Despite the paucity of evidence of unchallenged, non-instrumental, spite-based intergroup aggression predicted by the PA model, intergroup conflicts are ubiquitous in our social life. This contrast between experimental evidence and real world conflicts suggests that the intergroup conflicts plaguing our social world are not based on the evolutionary-based human psychology predicted by the PA model. Rather, they are more likely consequences of real intergroup conflicts over tangible resources, moral righteousness, or a history of continuous fighting between groups. The absence of spite-based intergroup aggression in minimal groups in which either conflict over tangible resources, moral differences, or history of fighting is absent, strongly suggests that humans are not likely to be endowed with an evolutionary-based inclination toward intergroup aggression per se. It is likely that humans who continuously spend their social life in groups that are often in conflict with other groups have developed a fear-induced belief that they need to defend themselves from potential aggression from other groups, and this belief often prompts group members to engage in aggression toward potential aggressors in self-defense. In fact, Simunovic et al. (2013) compared the frequency of spite-based aggression and fear-based aggression and demonstrated that the overwhelming majority of aggressive incidents in the minimal group situation were fear-based rather than spite-based. Furthermore, research on the interindividual-intergroup discontinuity has shown that people have a naïve belief that groups are more competitive than individuals (Pemberton et al., 1996), and hence exhibit defensive non-cooperation in intergroup rather than inter-individual interactions in the prisoner’s dilemma situation (Wildschut et al., 2003; Wildschut and Insko, 2007). Although most people in modern times, living in democratic societies, do not actively or spitefully attack outgroup members (Yamagishi and Mifune, 2016), it is possible that they experience fear toward outgroups because of the intensity of historical intergroup conflicts. In this study, we focused on fear-based intergroup aggression and investigated if experimental participants exhibit aggression toward members of a minimal outgroup compared to a minimal ingroup.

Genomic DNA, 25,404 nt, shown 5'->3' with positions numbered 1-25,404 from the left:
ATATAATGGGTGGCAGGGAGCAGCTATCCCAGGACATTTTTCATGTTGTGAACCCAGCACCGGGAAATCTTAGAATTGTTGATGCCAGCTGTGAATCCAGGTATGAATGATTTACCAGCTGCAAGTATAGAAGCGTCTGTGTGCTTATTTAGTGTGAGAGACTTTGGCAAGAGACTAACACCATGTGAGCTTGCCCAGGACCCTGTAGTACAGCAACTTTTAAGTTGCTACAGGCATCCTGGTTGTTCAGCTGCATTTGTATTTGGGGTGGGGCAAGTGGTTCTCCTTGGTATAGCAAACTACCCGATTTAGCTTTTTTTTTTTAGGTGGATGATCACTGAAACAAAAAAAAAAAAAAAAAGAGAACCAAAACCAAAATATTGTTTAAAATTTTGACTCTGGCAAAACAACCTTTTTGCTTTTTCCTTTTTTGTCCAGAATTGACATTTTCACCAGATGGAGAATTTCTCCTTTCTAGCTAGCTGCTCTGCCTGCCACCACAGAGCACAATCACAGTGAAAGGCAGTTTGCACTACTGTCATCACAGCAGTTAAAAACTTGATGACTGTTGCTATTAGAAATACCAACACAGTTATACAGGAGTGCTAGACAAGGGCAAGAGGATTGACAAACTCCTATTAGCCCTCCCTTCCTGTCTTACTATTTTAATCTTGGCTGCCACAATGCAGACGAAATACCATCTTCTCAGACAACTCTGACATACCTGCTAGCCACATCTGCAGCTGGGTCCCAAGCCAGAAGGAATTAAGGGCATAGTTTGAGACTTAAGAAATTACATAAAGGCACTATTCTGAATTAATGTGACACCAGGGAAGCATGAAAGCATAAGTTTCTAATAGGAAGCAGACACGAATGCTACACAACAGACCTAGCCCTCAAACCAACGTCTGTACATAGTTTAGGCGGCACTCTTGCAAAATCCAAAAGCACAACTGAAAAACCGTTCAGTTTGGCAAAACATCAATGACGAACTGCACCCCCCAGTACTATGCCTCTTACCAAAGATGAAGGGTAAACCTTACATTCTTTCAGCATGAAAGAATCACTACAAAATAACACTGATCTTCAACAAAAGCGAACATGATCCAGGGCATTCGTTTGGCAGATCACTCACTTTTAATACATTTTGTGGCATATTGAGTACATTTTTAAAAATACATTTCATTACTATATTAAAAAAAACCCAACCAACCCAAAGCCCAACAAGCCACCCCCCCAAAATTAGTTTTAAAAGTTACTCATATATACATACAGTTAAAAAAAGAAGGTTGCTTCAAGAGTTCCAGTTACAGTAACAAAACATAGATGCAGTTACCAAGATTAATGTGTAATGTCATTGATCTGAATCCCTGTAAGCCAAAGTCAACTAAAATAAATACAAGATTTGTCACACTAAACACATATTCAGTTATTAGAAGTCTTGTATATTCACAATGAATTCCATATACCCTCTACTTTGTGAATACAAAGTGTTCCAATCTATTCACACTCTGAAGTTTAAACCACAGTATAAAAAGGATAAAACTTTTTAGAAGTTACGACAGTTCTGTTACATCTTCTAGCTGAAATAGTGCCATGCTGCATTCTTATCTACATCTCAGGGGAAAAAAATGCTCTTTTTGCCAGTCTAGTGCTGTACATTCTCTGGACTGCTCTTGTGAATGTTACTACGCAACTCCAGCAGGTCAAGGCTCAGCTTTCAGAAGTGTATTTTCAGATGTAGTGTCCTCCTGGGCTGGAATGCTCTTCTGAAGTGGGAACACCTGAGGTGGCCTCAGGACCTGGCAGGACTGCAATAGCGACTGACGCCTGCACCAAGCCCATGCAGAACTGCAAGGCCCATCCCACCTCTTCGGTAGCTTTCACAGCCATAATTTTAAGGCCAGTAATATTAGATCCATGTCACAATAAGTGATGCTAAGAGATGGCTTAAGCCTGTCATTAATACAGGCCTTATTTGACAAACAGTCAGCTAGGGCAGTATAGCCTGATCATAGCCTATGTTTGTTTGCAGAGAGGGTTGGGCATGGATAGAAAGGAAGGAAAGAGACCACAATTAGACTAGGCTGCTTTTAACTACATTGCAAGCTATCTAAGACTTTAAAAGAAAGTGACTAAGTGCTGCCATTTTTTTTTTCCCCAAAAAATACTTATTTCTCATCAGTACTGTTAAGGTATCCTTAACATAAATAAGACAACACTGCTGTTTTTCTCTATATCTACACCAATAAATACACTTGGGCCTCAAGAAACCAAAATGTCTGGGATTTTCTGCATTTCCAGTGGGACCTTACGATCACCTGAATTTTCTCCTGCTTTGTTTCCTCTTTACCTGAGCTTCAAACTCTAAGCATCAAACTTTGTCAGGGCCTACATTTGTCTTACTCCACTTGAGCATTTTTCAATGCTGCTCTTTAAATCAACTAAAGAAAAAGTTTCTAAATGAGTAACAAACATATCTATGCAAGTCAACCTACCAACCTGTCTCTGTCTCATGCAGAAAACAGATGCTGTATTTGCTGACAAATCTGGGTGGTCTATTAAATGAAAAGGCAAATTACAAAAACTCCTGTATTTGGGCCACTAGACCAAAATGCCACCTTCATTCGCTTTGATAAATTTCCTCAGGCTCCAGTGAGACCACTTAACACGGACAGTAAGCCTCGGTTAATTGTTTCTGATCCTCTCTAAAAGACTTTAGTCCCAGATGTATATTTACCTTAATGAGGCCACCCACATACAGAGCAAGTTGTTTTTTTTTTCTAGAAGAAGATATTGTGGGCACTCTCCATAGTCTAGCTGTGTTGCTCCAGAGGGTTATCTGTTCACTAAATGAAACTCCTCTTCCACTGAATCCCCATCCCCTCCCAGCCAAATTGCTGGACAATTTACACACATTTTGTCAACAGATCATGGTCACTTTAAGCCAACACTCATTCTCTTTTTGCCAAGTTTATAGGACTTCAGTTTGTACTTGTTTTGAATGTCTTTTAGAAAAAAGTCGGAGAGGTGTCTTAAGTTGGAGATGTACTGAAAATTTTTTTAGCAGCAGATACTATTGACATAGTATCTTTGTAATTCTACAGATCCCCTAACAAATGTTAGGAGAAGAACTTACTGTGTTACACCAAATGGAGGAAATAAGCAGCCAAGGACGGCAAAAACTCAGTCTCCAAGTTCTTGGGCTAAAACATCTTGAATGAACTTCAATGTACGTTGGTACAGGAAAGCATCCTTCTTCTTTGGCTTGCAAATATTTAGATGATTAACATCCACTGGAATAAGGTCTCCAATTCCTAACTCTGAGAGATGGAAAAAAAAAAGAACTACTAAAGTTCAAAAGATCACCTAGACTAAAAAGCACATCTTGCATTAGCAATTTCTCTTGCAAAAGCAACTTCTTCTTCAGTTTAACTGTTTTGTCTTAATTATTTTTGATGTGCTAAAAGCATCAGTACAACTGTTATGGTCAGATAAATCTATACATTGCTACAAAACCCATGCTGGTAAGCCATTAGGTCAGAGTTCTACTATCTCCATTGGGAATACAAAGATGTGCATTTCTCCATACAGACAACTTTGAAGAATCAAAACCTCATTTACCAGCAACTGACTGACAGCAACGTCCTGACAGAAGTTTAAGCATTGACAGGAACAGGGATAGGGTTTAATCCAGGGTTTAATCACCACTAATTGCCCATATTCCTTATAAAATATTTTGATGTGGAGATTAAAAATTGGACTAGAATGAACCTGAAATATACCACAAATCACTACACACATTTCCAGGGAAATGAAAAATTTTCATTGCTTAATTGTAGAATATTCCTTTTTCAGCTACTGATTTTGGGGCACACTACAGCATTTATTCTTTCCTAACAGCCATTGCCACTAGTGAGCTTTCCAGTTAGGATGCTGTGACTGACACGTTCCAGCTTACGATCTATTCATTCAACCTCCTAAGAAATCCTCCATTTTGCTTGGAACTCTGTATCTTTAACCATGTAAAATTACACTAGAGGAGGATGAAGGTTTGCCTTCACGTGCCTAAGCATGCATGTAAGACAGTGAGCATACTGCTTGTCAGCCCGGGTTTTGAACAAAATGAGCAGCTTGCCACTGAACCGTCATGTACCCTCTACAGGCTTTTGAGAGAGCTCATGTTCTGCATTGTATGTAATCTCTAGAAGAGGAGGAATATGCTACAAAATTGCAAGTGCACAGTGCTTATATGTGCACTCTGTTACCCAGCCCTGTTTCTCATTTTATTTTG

For the purpose of studying fear-based aggression, we used the PSG developed by Simunovic et al. (2013). In the PSG, participants are paired with another participant, and each is given an initial monetary endowment (e.g., JPY 1,500 in Simunovic et al., 2013). Each participant then decides whether or not to push a button on a PC screen within a certain timeframe (e.g., 60 s) without any feedback about the other participant’s behavior. Both participants receive the initial endowment as is if they both restrain from pushing the button for the time duration. When one or both of the participants pushes the button during the time duration, the one who pushes the button (or, the one who does so first, if both participants push the button) inflicts a large cost on the other participant (e.g., JPY 1,000) by paying a smaller cost (e.g., JPY 100). These costs are subtracted from the initial endowment. Furthermore, pushing the button first preempts the other participant from retaliating. That is, the participant who faces an opponent who has pushed the button faster is deprived of the capability of successfully pushing the button. The participant who pushed the button faster nullifies the actions of their opponent—the second participant suffers a larger cost, and furthermore, cannot inflict the same larger cost upon the first. That is, the first attack eliminates the attacked party’s capability to retaliate. In this PSG, participants motivated by spite should attack their opponent because the relative payoff of a successful attack (i.e., the difference between 1,400 yen and 500 yen) is larger than that of mutual non-attack (1,500 yen, 1,500 yen). Fear also operates as a motivation to attack in this game. Participants who expect an attack from their opponent would try to push the button before it is too late to defend themselves from a potential attack from their opponent.
While logically either spite or fear motivate the participants’ attack (button pushing) in the PSG, Simunovic et al.’s (2013) findings indicate that fear is the dominant motivation for attack. They compared the standard PSG (explained above) with a unilateral condition of the game in which only one participant was allowed to push the button. In the unilateral condition, participants’ expectation of being attacked (i.e., fear) was removed from the experimental condition, leaving only spite as the motivation for attack. Results showed that almost half of the participants pushed the button in the standard condition while only one participant (out of 26) pushed the button in the unilateral condition. Furthermore, Simunovic et al. (2013) used the standard version of the game to compare the attack rate toward an ingroup member and an outgroup member with minimal groups. Results showed that the attack rate toward outgroup members (32%) did not significantly differ from that of ingroup members (29%).